Posted in: by Sean Axmaker, Contributors, Obituary / Remembrance, Seattle Screens

Seattle Screens for the week of March 4

The View from Parallax is taking a break this week but we’ve got your screening highlights right here.

Seattle Screens

The documentary series “Art of the Underdog,” playing at NWFF through the month of March, puts unchampioned arts and little-known and forgotten artists in the spotlight. The series opens on Sunday, March 6 with Harold and Lillian: A Hollywood Love Story (2015), a portrait of storyboard artist Harold Michelson and film researcher Lillian Michelson, and Love Between the Covers (2015), which investigates the hugely-popular but much maligned literary genre of romance fiction. The complete schedule is at the NWFF website and series tickets are available.

The Wim Wenders retrospective “Wim Wenders: Portraits Along the Road” this week presents Alice in the Cities (1974) at SIFF Film Center (Wednesday, March 9) and The Goalie’s Anxiety at the Penalty Kick (1971) at NWFF (Thursday, March 10).

‘Alice in the Cities’

Pier Paolo Pasolini’s The Arabian Nights (1974) screens on Thursday, March 10 at Seattle Art Museum in a 35mm print as part of the “Magnifico! Cinema Italian Style” series. Tickets can be purchased online or at the door on a first come, first served basis. More here.

The Issiquah International Film Festival, produced by SIFF and presented at Cinebarre Issaquah, presents six programs over two days on March 5 and March 6. Screenings are free but you have to RSVP for tickets (limited two per person). Schedule, showtimes and tickets here.

Isao Takahata’s Only Yesterday (1991), an animated feature from Japan’s Studio Ghibli, makes its belated American theatrical debut in a newly-English dubbed edition. At SIFF Uptown. More here.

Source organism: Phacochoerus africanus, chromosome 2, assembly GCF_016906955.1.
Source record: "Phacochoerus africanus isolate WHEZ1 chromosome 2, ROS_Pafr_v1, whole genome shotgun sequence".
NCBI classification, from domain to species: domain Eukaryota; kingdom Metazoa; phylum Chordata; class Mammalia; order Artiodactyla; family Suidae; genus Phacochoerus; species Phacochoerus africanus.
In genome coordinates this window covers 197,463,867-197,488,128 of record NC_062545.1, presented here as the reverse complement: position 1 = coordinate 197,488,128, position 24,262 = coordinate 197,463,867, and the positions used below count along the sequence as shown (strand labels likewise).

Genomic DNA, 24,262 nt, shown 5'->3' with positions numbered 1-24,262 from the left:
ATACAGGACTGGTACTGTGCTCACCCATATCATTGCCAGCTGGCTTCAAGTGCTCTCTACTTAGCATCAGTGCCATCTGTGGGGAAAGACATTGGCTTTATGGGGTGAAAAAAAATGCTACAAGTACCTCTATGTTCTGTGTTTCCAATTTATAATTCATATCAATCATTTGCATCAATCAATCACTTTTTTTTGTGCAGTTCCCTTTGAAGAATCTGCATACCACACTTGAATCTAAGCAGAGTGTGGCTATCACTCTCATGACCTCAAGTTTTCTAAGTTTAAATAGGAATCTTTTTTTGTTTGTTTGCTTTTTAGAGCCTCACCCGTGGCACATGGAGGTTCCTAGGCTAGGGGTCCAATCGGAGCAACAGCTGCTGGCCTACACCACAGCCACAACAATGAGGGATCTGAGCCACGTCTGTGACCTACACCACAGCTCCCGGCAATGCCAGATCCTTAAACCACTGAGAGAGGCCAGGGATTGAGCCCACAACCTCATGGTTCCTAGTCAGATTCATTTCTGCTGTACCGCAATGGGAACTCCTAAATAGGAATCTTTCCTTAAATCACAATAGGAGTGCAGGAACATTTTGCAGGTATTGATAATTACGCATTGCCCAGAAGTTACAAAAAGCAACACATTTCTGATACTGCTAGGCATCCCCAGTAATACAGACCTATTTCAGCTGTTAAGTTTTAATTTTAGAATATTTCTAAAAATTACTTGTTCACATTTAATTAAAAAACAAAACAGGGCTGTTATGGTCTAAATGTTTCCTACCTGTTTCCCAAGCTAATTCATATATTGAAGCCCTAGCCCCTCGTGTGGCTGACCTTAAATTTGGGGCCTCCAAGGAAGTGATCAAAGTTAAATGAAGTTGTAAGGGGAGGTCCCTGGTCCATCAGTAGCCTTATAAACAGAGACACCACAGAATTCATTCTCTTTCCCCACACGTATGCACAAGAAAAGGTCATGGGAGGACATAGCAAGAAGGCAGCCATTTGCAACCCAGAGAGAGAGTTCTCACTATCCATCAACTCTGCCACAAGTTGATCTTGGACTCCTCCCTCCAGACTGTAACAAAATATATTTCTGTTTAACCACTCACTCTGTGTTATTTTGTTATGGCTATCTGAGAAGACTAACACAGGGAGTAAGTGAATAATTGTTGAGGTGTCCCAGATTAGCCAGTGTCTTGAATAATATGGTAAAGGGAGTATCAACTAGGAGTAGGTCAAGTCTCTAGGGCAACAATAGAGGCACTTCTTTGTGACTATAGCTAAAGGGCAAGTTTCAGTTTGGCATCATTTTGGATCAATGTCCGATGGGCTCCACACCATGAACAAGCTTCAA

It’s not too early to put “Framing Pictures” on your calendar. The monthly film discussion convenes in the screening room at Scarecrow Video on Friday, March 11, with your hosts Robert Horton, Richard T. Jameson, and Kathleen Murphy. Check in at the Facebook page for updates.

Visit the film review pages at The Seattle TimesSeattle Weekly, and The Stranger for more releases.

View complete screening schedules through IMDbMSNYahoo, or Fandango, pick the interface of your choice.


George Kennedy

George Kennedy, who won an Academy Award for his supporting performance as a chain-gang boos in Cool Hand Luke (1967), was an iconic tough guy in the movies. Beginning his career as a technical advisor on the TV series The Phil Silvers Show, he was later cast in a recurring role on the show and went on appear in numerous TV shows (especially westerns) while he broke into the movies with roles in Lonely Are the Brave (1962) and Charade (1963) raising his profile. He went on to memorable roles in The Flight of the Phoenix (1965), The Dirty Dozen (1967), Airport (1970), and Thunderbolt and Lightfoot (1974), took a lead in Airport 75 (1974) and the short-lived TV series The Blue Knight (1975-1976), played President Warren G. Harding in the mini-series Backstage at the White House (1979), and played against his image in the comedy The Naked Gun: From the Files of Police Squad! (1988) and its two sequels. His career spanned nearly 60 years and he made his last big screen appearance in the 2014 remake of The Gambler (2014). He passed away at age 91. Robert G. McFadden at The New York Times.

Screenwriter Alice Arlen earned an Oscar nomination for co-writing Silkwood (1983), her first screenplay, with Nora Ephron. A former journalist and author, she went back to school to study film at Columbia University’s School of the Arts. She also wrote or co-wrote the screenplays for Louis Malle’s Alamo Bay (1985), Cookie (1989), again with Nora Ephron, Kathryn Bigelow’s The Weight of Water (2000), and Helen Hunt’s Then She Found Me (2007), and was an associate producer on A Shock to the System (1990). She died at age 75. Robert G. McFadden at The New York Times.

The weekly links page is compiled and curated by Bruce Reid, with obituaries and Seattle Screens curated by Sean Axmaker, and other contributions from friends of Parallax View.